studio-desk-wall-artist-tamar-stoneI collect a lot of books, images etc. However, because of limited space and finances, I also go to the NY Public Library to do research with their really old books. Before you could find things on-line, I used to go to the library to do a lot of patent research (something I learned while being a para-legal) — and learning how to read a patent’s family history — to get you to other resources.

With the internet, so much stuff is online — but a lot of it is low-res, which I can’t really use, and also you have to make sure the images are in the public domain (due to copyright issues).

As with my latch-hook rug, works are inspired by my travels.

One of my hobbies is “Polaroiding dolls on the road,” which I’ve turned into paper books from Polaroids. I also have a series of bathrooms/outhouses along the road… And meals on the road… But I haven’t had the money to turn those into books (all the scanning of those is just so time consuming, and I rather just keep moving ahead with the sewing projects).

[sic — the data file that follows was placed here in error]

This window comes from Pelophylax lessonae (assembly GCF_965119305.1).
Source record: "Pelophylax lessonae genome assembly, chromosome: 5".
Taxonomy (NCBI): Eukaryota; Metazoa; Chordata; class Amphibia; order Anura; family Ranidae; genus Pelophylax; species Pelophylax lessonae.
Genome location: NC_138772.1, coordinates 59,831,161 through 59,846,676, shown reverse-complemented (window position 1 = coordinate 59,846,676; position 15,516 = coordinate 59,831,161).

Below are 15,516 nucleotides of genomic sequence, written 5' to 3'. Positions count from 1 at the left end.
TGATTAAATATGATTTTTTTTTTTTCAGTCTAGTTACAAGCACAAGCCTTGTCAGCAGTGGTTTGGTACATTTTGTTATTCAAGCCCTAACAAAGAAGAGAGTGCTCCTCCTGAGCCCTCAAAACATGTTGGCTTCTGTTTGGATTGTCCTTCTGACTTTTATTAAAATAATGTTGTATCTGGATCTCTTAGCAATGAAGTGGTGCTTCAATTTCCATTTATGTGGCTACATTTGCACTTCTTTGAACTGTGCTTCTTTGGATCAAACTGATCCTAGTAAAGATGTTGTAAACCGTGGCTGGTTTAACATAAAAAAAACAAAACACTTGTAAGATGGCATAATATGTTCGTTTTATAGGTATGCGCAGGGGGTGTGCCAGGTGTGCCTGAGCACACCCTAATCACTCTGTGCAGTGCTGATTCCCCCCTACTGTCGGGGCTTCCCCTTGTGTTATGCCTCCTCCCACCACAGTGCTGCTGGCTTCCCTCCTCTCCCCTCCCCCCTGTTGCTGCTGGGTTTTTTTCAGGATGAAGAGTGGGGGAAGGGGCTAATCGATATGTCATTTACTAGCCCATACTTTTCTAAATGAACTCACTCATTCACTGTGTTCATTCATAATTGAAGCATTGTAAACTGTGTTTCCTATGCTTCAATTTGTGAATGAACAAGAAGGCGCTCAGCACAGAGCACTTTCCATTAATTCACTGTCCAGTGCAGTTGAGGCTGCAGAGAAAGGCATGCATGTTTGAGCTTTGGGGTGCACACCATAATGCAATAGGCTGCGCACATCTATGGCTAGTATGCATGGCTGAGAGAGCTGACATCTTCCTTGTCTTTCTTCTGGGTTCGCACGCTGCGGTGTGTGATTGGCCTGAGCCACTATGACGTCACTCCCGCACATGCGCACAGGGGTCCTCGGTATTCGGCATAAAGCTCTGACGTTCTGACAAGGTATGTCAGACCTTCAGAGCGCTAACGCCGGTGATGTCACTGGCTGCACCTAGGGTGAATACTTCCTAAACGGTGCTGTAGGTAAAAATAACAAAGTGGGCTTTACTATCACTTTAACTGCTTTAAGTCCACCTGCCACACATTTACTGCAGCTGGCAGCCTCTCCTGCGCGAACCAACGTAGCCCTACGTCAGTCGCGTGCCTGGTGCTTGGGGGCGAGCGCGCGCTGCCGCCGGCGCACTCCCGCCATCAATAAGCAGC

dolls-on-the-road-v2-tamar-stone

You can get copies of Tamar Stone’s books at PrintedMatter.org: Dolls on the Road: The Barbie and Ken Series. Vol. 1, Dolls on the Road: Baby Dolls and Others. Vol. 2. And you can visit Tamar Stone’s website to keep up-to-date on the artist and her projects.

A Word On Buying Antique Paintings At Auctions

auction painting I hate putting a value on art. I think you should pay what the artist asks, so long as the depth of your affection for the piece matches the depth of your pockets.

But, because I mostly write about antiques and collectibles, people often ask me about how much they should pay for art at auctions, or at least want a rule of thumb to guide them at their local farm or estate auction…

I’m no art appraiser; most of my experience with antique paintings has been observed at (countless) smaller local auctions, Antiques Roadshow episodes, and those Roadshow style trash or treasure events. But I feel rather confident saying that any antique painting purchased for $150 or less is a bargain. Seems like no old painting is ever, unless the canvas is completely shredded, deemed worth less than $150. Even antique paintings by unknown artists with small tears and in need of professional cleaning seem to be valued at or over $150.